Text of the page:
As effective altruists, we often focus on the relative value of the different ways we could be helping others. We focus on particular charities being more effective than others, or particular jobs being more impactful than others. That makes a lot of sense: there are big differences in effectiveness between interventions, so satisficing could lead to us losing a lot of value. But at the end of the day what really matters isn’t relative: it’s the absolute value our actions bring about. What matters is the number of children who are actually dewormed and the actual increases in global security caused by improvements made to technology policy. Keeping that in mind can be important for keeping ourselves motivated and appreciating the work others are putting in.

It might appear that focusing on relative value is unproblematic, even if it isn’t what ultimately matters. But doing so neglects one of the most exciting things about effective altruism: the fact that each of us can actually have a remarkable amount of impact in improving the lives of others. Thinking only about the comparative impact of actions can lead us to overlook that fact. Say I apply for the job I think will have the highest impact but fail to get it. Later, I dwell on how much less impactful my current job is than the one I first went for, instead of on the impact I’m actually having. Or maybe I work on trying to decrease pandemic risk. While I succeed in reducing pandemic risk, the reduction feels tiny compared to the massive reduction in risk the President could effect. In both cases, I’m likely to feel demotivated about my job. Similarly, were it other people in these roles, my attention being on the comparisons might prevent me from properly appreciating the work they’re doing.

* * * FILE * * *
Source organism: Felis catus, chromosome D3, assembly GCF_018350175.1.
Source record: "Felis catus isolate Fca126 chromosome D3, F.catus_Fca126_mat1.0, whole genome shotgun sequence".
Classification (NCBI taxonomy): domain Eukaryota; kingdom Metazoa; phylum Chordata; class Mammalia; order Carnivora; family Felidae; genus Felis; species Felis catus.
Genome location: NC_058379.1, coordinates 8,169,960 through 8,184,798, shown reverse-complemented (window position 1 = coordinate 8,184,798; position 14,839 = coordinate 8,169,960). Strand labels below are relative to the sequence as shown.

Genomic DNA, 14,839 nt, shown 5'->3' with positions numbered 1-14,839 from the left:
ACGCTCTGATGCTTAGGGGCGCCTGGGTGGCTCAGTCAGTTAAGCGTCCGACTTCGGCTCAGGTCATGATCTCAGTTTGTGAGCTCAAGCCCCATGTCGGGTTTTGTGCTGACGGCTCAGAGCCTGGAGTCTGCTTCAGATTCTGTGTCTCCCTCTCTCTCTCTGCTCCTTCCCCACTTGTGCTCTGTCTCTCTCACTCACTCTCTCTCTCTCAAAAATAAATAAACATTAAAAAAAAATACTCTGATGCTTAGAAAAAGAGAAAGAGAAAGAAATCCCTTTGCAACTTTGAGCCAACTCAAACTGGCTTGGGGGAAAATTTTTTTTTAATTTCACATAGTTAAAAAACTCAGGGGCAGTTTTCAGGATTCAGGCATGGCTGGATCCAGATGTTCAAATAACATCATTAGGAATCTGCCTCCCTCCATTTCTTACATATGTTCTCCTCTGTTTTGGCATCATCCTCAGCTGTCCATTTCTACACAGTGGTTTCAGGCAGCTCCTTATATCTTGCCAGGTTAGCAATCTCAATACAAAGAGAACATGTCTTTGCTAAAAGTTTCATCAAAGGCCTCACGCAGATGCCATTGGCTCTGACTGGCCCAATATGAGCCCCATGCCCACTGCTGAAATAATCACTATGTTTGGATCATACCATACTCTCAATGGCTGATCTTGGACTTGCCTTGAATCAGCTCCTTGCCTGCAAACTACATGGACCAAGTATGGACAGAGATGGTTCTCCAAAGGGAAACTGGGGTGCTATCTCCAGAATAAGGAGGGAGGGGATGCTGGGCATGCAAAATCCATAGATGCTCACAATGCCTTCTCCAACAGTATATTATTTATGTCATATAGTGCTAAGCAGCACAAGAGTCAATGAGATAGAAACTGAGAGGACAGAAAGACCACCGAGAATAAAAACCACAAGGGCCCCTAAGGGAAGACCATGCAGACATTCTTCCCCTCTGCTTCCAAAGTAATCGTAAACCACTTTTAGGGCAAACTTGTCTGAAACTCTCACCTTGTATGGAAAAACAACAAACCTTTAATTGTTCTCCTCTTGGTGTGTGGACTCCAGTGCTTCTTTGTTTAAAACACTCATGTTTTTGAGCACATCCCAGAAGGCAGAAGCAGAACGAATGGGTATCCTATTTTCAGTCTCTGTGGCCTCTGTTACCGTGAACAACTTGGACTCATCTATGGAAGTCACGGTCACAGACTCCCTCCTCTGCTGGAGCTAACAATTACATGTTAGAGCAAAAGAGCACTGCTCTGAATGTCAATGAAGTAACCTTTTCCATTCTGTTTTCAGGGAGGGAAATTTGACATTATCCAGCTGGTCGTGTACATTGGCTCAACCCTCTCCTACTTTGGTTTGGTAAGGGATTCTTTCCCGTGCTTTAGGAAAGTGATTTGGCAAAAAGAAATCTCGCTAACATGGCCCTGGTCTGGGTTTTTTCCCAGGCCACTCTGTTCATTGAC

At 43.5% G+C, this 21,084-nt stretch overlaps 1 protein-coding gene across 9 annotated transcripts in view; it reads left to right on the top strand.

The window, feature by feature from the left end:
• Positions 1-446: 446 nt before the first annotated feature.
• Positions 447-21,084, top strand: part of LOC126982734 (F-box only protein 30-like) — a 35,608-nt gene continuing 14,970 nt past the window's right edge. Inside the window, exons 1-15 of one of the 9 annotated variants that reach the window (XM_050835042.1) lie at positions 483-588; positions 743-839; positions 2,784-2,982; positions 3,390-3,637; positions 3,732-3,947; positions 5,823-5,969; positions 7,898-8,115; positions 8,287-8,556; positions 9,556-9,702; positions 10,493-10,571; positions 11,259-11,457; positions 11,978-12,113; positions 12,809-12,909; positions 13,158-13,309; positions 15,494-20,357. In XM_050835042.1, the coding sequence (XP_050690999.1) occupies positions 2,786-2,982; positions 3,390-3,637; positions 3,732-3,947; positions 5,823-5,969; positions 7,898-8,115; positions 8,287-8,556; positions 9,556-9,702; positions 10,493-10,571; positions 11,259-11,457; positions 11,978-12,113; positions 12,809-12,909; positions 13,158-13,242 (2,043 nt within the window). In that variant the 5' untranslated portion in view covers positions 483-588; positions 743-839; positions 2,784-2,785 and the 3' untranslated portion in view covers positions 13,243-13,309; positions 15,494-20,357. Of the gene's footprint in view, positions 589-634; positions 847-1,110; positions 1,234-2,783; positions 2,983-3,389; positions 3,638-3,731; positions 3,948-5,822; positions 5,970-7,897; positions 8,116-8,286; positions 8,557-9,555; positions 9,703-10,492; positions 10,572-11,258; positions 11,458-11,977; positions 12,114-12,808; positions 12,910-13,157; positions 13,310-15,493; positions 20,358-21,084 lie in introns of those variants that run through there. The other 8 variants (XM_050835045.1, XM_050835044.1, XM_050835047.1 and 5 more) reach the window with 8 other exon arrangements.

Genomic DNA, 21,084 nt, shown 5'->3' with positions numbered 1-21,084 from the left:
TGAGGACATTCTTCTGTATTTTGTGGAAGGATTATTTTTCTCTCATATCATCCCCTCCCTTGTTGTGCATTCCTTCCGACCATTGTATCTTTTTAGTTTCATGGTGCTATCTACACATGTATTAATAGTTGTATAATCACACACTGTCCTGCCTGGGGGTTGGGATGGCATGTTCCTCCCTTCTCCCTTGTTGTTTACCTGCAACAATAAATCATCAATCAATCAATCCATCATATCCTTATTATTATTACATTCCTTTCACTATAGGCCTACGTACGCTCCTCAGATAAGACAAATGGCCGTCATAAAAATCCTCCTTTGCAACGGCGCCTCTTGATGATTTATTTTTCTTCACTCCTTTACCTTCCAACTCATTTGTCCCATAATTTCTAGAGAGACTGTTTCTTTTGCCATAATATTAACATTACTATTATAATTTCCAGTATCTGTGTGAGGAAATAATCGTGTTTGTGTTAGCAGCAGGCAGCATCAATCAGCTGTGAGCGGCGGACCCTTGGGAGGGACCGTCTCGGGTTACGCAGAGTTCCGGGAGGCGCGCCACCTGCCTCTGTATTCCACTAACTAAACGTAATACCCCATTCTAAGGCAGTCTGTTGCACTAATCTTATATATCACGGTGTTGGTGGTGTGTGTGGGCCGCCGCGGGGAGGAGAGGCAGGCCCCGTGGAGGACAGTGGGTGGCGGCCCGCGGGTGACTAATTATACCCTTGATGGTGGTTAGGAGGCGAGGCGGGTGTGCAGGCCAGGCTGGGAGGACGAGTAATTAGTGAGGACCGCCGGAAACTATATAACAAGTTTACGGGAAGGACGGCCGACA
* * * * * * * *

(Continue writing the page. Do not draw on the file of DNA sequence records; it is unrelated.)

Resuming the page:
Focusing on relative value might also lead us to neglect possible costs. When buying houses, people tend to switch into a mode where saving an extra £100 seems less important than it would under ordinary circumstances. Similarly, in large organisations (such as universities) where the costs of activities are high, there may be an assumption that additional overhead costs are unimportant as long as they’re small relative to core activities. Yet in absolute terms, these costs may be thousands of pounds.

In cases like those above, it might help to think more about the absolute benefit our actions produce. That might mean simply trying to make the value more salient by thinking about it. The 10% of my income that I donate is far less than that of some of my friends. But thinking through the fact that over my life I’ll be able to do the equivalent of save more than one person from dying of malaria is still absolutely incredible to me. Calculating the effects in more detail can be even more powerful – in this case thinking through specifically how many lives saved equivalent my career donations might amount to. Similarly, when you’re being asked to pay a fee, thinking about how many malaria nets that fee could buy really makes the value lost due to the fee clear. That might be useful if you need to motivate yourself to resist paying unnecessary overheads (though in other cases doing the calculation may be unhelpfully stressful!).

In cases where impact is harder to cache out, like the case of someone working on pandemic preparedness, it might be helpful to make the impact more concrete to yourself. That could be by thinking through specifically how the future might be better due to you, or could be by thinking about ways similar historic work has improved the world.

For effective altruism to be successful, we need people working in a huge number of different roles – from earning to give to politics and from founding NGOs to joining the WHO. Most of us don’t know what the best career for us is. That means that we need to apply to a whole bunch of different places to find our fit. Then we need to maintain our motivation even if where we end up isn’t the place we thought would be most impactful going in. Hopefully by reminding ourselves of the absolute value of every life saved and every pain avoided we can build the kind of appreciative and supportive community that allows each of us to do our part, not miserably but cheerfully.